FAQs on Facet Joint Syndrome (Spinal Arthritis) in Nashville and Murfreesboro TN

Arthritis of the spinal facet joints can be a serious source of back pain. Facet joint syndrome (FJS) occurs when the joints suffer damage from age, injury, or degeneration. The facet joints link each vertebra together, and they are covered with articular cartilage (smooth, rubbery material). With aging and wear, cartilage loss occurs, resulting in spinal arthritis where the bone ends cannot move smoothly.

How common is facet joint syndrome?

According to researchers, facet joint arthritis causes around 30% of chronic low back pain, but the prevalence rate of facet joint syndrome is reported as 4%.

What is the cause of spinal arthritis?

The facet joints should join together snugly and glide without pressure or friction. If pressure builds where the facet joints meet, and the cartilage erodes, facet joint syndrome occurs. Injury or problems with any of the spinal structures will contribute to this condition. When the intervertebral disc age and thin, the spaces between each vertebra shrinks, causing the facet joints to press together. Anything that puts extra stress on the facet joint surface can cause problems with movement or alignment, including torn ligaments, fractures, and disc degeneration.

What are the symptoms of facet joint syndrome?

Facet joint arthritis develops gradually, so symptoms do not develop immediately. However, rapid movements, backward motions, and heavy twisting can cause low back pain from this condition. Pain from spinal arthritis is usually worse upon rising of the morning. In addition, sideways bending will produce pain on the side of the arthritic facet joint. Pain is typically felt in the center of the back (thoracic spine) and the lower region (lumbar spine), and the pain can spread to one or both buttocks. Many patients with facet joint syndrome also have leg symptoms, such as tingling, numbness, and weakness, as this is a result of nerve compression.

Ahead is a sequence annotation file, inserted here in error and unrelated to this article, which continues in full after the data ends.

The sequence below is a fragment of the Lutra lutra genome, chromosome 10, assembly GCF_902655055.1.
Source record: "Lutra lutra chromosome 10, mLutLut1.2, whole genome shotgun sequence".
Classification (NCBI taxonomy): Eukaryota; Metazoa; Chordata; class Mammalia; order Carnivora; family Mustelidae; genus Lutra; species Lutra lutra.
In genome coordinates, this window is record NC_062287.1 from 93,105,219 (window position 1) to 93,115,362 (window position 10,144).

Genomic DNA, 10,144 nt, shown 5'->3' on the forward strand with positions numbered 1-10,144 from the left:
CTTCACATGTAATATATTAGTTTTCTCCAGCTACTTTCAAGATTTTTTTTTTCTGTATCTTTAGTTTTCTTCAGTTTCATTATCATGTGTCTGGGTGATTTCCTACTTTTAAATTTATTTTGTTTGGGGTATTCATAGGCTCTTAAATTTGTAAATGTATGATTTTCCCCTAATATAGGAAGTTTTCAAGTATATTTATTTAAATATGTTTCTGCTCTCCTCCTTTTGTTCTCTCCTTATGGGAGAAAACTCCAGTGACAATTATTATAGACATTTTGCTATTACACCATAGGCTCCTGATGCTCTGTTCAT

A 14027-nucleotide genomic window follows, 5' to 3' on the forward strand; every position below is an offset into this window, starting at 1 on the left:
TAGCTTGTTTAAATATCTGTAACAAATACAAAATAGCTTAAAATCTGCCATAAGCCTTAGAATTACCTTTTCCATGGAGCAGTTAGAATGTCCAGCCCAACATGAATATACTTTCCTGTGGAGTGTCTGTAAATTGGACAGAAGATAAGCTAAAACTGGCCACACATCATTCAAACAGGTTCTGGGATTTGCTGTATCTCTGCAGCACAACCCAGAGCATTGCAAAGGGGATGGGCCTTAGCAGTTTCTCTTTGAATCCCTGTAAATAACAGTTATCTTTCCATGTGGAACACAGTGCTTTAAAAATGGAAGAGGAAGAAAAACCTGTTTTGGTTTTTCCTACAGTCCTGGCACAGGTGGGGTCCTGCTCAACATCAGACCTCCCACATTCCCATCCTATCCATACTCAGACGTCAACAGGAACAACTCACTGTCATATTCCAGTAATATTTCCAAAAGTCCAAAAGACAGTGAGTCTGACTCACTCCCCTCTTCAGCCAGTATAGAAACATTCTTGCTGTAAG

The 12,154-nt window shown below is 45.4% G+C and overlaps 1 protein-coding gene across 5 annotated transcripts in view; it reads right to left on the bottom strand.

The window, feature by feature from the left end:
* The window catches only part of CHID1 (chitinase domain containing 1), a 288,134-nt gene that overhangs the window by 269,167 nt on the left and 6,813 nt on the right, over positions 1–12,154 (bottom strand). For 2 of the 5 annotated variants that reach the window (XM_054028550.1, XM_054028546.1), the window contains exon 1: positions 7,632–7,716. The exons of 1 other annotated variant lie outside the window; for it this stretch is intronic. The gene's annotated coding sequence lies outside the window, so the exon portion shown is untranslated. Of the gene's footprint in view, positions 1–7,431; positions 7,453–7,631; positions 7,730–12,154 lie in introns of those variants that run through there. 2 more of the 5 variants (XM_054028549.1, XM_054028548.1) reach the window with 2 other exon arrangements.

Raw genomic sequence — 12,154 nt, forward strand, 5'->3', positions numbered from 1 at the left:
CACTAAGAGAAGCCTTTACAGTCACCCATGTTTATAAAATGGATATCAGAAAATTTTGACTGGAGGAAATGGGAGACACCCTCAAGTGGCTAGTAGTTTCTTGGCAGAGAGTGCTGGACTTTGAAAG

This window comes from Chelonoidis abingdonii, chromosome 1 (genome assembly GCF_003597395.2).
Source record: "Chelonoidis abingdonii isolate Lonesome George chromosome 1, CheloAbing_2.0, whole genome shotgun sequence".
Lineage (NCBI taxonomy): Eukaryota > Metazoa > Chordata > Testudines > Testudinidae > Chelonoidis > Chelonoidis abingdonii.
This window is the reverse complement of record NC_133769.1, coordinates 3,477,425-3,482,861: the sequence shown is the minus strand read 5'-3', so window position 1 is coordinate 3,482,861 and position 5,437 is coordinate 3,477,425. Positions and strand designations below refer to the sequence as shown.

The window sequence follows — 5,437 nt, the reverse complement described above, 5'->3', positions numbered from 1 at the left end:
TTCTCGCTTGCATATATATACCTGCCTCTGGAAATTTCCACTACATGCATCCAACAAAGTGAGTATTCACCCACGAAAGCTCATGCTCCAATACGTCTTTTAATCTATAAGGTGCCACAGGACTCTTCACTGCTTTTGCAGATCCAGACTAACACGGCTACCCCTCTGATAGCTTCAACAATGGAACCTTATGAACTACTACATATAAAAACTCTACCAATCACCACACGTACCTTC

What are the treatment options for spinal arthritis?

Treatment for facet joint syndrome will depend on the severity of the pain and the patient’s health status. Options include:

  • Medications – The pain management specialist will prescribe nonsteroidal anti-inflammatory drugs (NSAIDs) to treat the pain associated with facet joint syndrome. For severe pain, oral steroids are used short-term, and if the patient experiences muscle spasms, a muscle relaxant is prescribed.
  • Physical therapy – The physical therapist evaluates the patient’s condition and develops an exercise plan to help with strengthening back muscles and improving spine flexibility. Pain relief measures include ultrasound, electrical stimulation, and hot/cold therapy.
  • Facet joint injection (FJI) – Patients who have severe back pain from spinal arthritis can have one or more FJIs. The doctor inserts small needles into the facet joints, using x-ray guidance. A long-acting anesthetic is used as the blocking agent, instilled onto the nerves near the spinal cord. Sometimes, a corticosteroid is injected to offer long-term pain relief. In a recent study, FJI had a 74% success rate.
  • Medial Branch Block – this procedure places numbing medicine and possibly steroid medication around the facet joint in the region of where the sensory nerve endings bring sensation to the painful joint. These nerve endings are called medial branches, and these blocks may provide months of relief on average.
  • Facet rhizotomy – This procedure is done to cut or destroy the nerve(s) causing back pain. Using a diagnostic injection (FJI), the doctor identifies the nerves, and inserts a small, hollow needing through the back tissues. A probe is inserted through the needle catheter, which emits heat onto the nerves. Another approach to facet rhizotomy involves the use of laser irradiation, which has a 70% efficacy rate.
  • Epidural steroid injection (ESI) – With this procedure, a corticosteroid agent is injected into the epidural space, near the spinal cord. According to a recent review of studies, ESI has an 80-90% success rate.

Resources

Binder D et al. (2009). The provocative lumbar facet joint. Current Reviews in Musculoskeletal Medicine, 2(1), 15-24.

Friedly J, Chan L, & Deyo R (2008). Geographic variation in epidural steroid injection use in Medicare patients. J Bone Joint Surg Am, 90(8), 1730-1737.

Gorbach C, Schmid MR, Elfering A. et al. (2006). Therapeutic efficacy of facet joint blocks. AJR Am J Roentgenol, 186, 1228-33

Iwatsuki K, Yoshimine T, Awazu K. Alternative denervation using laser irradiation in lumbar facet syndrome. Lasers Surg Med. 2007;39:225-9